SEP 2018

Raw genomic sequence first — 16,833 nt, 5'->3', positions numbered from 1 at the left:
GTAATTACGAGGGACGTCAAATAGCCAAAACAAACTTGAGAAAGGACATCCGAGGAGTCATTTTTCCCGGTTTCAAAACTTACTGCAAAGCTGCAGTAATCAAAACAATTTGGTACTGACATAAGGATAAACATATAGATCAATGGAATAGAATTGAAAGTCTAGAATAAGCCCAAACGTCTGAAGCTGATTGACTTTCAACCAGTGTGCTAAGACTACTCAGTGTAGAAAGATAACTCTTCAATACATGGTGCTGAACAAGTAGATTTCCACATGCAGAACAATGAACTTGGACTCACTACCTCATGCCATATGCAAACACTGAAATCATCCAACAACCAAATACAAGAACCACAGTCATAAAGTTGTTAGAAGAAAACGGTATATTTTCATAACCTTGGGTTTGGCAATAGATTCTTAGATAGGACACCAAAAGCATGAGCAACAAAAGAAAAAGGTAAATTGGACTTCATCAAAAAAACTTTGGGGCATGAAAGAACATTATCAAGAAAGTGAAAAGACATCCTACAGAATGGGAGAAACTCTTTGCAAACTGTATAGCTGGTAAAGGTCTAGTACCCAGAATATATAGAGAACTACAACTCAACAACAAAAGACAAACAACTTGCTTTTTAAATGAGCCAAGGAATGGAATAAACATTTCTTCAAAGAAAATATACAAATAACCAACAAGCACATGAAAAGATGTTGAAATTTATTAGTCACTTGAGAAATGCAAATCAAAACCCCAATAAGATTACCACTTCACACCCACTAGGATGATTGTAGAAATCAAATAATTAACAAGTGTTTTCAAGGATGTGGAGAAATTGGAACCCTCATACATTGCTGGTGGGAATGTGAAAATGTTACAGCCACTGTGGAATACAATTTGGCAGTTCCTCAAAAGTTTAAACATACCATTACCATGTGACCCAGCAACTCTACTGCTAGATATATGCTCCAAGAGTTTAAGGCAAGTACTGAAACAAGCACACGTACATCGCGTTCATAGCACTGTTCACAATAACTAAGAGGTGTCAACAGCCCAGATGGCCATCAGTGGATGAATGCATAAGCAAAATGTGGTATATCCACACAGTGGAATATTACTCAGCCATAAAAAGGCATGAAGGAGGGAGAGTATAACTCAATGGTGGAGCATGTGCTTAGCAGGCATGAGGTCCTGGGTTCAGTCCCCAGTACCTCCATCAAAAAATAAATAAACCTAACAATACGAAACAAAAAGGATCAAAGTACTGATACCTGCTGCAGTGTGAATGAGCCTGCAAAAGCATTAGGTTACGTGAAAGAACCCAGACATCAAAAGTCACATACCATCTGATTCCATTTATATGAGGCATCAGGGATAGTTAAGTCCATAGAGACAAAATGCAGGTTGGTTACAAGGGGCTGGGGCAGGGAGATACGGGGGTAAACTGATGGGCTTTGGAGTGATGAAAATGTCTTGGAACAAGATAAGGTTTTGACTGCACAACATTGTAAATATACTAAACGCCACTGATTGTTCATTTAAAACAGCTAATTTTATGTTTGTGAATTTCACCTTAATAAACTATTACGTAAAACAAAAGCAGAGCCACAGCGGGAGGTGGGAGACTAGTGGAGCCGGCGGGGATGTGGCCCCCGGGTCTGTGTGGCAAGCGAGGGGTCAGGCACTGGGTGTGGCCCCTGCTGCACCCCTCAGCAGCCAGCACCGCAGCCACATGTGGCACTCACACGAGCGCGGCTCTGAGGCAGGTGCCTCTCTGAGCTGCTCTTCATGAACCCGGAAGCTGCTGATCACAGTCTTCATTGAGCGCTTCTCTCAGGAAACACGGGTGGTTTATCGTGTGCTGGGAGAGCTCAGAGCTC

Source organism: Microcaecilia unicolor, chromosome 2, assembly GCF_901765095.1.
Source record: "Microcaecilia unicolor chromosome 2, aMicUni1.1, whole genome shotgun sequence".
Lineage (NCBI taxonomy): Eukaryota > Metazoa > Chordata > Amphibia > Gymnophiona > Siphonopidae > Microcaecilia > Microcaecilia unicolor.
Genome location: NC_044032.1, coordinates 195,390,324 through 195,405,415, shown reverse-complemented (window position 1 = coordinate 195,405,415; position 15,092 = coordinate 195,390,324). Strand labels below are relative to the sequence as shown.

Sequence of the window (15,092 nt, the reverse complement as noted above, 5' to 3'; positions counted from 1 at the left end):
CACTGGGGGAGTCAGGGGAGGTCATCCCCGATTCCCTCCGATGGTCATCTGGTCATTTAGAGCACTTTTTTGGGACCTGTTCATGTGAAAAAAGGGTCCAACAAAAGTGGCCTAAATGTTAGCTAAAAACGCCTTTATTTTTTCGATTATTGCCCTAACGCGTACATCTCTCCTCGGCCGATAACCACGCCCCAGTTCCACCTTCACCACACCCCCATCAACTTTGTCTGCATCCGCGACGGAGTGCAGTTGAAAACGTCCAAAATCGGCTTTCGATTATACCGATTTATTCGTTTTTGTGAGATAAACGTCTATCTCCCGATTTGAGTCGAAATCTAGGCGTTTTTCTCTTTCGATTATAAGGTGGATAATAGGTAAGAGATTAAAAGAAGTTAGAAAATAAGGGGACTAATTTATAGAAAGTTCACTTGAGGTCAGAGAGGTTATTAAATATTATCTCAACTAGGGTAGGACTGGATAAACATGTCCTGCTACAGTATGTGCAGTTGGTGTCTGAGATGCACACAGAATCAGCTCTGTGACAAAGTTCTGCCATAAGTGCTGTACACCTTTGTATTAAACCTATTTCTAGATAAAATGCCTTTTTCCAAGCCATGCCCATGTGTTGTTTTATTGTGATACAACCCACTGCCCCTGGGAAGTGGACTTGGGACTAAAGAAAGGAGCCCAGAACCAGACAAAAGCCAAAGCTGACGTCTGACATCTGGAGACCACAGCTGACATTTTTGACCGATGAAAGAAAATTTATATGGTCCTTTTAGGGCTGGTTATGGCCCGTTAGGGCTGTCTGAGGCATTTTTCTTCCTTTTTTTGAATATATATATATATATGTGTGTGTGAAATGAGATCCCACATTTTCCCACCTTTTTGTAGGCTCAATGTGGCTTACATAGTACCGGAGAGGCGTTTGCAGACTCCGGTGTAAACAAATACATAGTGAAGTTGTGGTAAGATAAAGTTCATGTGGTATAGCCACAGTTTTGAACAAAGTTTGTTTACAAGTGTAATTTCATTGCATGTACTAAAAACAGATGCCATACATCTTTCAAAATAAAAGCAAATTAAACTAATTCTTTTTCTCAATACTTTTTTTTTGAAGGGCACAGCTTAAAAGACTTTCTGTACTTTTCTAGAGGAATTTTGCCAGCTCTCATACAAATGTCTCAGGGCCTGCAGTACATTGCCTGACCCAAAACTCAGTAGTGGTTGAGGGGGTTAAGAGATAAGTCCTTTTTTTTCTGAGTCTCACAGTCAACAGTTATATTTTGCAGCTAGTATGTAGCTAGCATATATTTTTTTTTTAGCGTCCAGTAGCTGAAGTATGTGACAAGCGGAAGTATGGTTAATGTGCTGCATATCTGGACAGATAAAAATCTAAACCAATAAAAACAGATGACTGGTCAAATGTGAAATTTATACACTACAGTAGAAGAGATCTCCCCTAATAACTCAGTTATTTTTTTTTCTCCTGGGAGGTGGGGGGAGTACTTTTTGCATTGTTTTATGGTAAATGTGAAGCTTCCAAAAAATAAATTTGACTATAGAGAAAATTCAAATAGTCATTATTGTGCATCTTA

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SEPTEMBER 2018 86 CompositesWorld FOCUS ON DESIGN Two-layer, 3D-weave "We decided to differentiate the top layer from the bottom layer," Venkatapathy explains. "e top layer, exposed to high heat flux, would be pure carbon fiber and very dense." It would re-radiate heat and act as an ablative layer, burning away in a controlled manner, carrying heat away from the spacecraft, while leaving char to provide insulation. e bottom layer would be less dense and mix CF with lower-density phenolic yarn to act as an addi- tional insulating layer. "We looked at various weaves as well as types of carbon fiber and other yarns," he adds. Six-inch samples were tested over two years for aerothermal performance, using an arc jet (hot plasma) wind tunnel that mimics spacecraft-entry conditions. AS4 carbon fiber (Hexcel, Stamford, CT, US) was chosen due to its wide availability. For the CF/phenolic hybrid, a commingled yarn was produced by carding and stretch-breaking the two fiber types, then blending the filaments. "e phenolic pyrolizes and goes away so that only char is left, basically the same as carbon fiber," Ellerby explains. e selected weave was a 0°/90° fabric, interconnected layer- to-layer, says Curt Wilkinson, program manager for NASA woven TPS at BRM. "e char we achieve is similar to the older style of carbon fiber/phenolic material, even though the density of our system is 40-50% less," says Venkatapathy. "is is what the 3D weave achieves — strength from layer to layer [interlam- inar strength]." e weave pattern wasn't difficult, says Wilkinson, but achieving the density NASA required was daunting. e number of yarn ends that might typically be introduced into a loom for an entire fabric — 1,400 — was the count per inch for the HEEET fabric. And NASA wanted a 24-inch width. "We had to design and build a new loom," says Wilkinson. Resin-infused tiles and gap-fillers e next steps involved fine-tuning the woven fabric's layers and designing the composite parts. e two were interdependent. Because the issues confronted in designing the fabric layers require an understanding of the heatshield construction, the latter is described first. Shield geometry is fairly standard — a flat top (nose) and curved sections comprising a 45° cone. However, shield size can vary with that of the spacecraft, determined by mission scope and distance. Today, that can range from the 1m-diameter Saturn probe to a probable 3m Venus lander. "is drove a tiled design for the heatshield construction, which had to be scalable," says Ellerby. e team used the Saturn probe as the design basis for an engineering test unit (ETU), completed in February 2018 and now in final testing and post-test analysis. e ETU comprises 22 cone sections, each a composite tile made by infusing cut and formed 3D woven fabric with phenolic resin. However, Ellerby explains, "the composite is not completely filled with resin, because we don't need a fully dense, resin- infused material. at's just extra weight." Developed by the HEEET team, the resin infusion process was transferred to Fiber Materials Inc. (FMI, Biddeford, ME, US), which has decades of experience building NASA heatshields, and fabricated the ETU components. "One of our objectives was to transfer the HEEET manufacturing processes into industry to establish the industrial base for future missions," Ellerby explains. Completed tiles were then bonded to the spacecraft structure, but there remained the issue of joining the tile edges. If hot gases can penetrate tile joints, the heatshield will disintegrate. "What you put between those tiles became the biggest challenge for both structural and aerothermal requirements," Ellerby confirms. Read this article online | Read more online about NASA's 3D-MAT program | Cutting, tiling and bonding 3D woven fabric is cut, molded into tiles (above) using resin infusion and then bonded to the spacecraft with film adhesive (right). Source | NASA Ames

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